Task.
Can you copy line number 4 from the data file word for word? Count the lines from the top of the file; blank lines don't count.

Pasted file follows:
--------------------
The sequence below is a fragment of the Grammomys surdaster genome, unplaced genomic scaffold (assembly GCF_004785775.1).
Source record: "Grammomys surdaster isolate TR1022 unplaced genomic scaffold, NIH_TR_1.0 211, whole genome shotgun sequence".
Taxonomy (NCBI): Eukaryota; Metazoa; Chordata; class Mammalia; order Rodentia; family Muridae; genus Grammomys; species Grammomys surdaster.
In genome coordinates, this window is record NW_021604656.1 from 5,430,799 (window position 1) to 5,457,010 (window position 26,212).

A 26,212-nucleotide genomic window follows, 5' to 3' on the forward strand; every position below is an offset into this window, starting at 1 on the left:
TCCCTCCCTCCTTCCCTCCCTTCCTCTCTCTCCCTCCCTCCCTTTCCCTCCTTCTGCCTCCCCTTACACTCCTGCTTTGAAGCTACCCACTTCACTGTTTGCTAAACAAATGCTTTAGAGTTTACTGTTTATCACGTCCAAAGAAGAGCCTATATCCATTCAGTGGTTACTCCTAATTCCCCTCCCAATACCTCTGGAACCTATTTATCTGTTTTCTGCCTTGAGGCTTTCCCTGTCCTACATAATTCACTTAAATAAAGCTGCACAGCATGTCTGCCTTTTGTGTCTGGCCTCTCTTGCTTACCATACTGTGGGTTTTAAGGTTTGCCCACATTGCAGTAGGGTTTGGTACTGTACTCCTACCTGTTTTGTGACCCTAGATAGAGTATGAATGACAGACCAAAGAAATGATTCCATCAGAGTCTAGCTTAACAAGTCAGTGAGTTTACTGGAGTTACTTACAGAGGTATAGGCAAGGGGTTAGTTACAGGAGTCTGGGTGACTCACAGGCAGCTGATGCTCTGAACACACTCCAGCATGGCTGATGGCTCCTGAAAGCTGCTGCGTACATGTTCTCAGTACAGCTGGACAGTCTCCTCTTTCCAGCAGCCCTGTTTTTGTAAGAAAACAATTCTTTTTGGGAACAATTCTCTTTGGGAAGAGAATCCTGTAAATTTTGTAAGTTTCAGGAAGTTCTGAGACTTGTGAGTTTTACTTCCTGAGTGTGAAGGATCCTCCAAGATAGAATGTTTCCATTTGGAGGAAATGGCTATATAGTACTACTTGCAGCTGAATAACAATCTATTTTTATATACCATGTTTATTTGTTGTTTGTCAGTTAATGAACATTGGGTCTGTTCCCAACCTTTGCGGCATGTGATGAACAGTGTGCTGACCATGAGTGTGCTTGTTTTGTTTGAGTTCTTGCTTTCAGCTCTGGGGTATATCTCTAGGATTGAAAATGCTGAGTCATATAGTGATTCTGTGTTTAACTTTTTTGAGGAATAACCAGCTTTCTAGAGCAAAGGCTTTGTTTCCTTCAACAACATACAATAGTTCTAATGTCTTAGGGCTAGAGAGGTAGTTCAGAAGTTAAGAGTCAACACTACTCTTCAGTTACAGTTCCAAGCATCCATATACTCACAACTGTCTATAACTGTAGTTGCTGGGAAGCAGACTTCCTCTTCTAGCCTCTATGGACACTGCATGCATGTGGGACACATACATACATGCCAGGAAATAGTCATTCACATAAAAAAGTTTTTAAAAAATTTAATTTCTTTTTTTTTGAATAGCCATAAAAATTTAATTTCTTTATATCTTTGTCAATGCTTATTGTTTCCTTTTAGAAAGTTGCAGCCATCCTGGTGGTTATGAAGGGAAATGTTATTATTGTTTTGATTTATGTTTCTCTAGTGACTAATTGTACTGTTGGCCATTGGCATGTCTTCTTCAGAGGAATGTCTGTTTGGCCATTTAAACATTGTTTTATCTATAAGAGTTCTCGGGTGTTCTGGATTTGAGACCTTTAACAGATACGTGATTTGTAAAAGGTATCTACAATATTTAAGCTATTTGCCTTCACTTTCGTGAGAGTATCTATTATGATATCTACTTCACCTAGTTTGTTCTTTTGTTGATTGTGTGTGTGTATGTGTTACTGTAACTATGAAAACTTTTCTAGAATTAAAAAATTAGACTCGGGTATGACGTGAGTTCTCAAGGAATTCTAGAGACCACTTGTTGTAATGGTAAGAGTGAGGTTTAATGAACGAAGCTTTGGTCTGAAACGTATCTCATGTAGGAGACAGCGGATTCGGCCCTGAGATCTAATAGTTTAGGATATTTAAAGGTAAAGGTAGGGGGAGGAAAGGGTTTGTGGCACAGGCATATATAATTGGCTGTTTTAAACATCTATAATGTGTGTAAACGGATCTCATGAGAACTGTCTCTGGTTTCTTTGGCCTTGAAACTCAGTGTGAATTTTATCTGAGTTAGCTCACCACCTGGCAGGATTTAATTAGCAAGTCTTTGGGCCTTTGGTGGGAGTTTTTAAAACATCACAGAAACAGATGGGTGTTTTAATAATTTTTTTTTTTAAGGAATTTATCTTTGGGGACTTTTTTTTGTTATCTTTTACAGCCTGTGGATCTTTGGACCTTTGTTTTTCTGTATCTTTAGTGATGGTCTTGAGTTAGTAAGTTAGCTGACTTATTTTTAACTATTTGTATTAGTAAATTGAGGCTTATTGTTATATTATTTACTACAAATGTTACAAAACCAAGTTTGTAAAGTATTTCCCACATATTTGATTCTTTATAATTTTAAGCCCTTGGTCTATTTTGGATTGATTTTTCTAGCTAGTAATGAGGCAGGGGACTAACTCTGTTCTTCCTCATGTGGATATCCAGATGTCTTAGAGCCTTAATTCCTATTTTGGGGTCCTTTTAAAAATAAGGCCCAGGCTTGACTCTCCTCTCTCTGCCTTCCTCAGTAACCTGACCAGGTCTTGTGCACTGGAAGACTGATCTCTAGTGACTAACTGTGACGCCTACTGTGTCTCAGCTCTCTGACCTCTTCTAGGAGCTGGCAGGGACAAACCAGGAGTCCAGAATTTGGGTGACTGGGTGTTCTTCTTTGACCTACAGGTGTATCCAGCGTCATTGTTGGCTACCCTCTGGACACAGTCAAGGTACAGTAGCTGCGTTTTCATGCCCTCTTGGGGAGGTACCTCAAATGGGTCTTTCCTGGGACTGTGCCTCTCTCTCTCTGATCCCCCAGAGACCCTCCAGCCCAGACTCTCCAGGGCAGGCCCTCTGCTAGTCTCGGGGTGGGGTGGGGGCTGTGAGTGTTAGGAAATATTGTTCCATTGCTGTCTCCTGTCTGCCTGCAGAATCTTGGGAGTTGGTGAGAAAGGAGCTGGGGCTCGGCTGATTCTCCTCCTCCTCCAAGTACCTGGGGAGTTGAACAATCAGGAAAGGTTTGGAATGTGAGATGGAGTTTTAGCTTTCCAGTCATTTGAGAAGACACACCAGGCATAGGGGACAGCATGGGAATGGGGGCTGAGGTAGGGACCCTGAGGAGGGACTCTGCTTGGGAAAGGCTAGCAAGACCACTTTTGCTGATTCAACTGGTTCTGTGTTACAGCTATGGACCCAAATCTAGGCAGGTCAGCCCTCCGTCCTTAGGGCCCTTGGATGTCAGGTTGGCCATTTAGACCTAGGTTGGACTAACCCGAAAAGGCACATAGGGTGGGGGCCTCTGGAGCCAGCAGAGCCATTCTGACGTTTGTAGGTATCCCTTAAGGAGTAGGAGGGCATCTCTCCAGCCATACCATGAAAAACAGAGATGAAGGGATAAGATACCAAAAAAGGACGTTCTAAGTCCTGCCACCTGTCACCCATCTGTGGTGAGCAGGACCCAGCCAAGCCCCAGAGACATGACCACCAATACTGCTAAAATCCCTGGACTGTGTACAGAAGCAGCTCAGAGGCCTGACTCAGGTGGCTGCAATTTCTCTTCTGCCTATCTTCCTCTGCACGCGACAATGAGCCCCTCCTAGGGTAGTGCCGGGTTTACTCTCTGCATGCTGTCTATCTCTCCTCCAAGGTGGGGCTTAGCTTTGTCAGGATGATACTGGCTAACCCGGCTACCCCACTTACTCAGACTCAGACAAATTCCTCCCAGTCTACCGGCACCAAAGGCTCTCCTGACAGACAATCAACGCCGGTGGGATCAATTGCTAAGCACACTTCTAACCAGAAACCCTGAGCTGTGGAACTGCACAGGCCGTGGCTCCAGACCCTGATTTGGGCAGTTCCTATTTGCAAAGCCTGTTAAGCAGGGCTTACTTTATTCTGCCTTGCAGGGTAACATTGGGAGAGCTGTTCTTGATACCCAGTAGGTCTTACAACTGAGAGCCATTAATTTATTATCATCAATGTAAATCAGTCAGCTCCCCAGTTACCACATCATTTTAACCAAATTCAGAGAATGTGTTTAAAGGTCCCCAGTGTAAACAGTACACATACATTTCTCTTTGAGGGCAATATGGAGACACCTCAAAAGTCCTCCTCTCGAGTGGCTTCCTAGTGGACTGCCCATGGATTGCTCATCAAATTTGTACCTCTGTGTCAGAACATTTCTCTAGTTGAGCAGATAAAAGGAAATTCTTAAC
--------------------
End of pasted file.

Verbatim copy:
In genome coordinates, this window is record NW_021604656.1 from 5,430,799 (window position 1) to 5,457,010 (window position 26,212).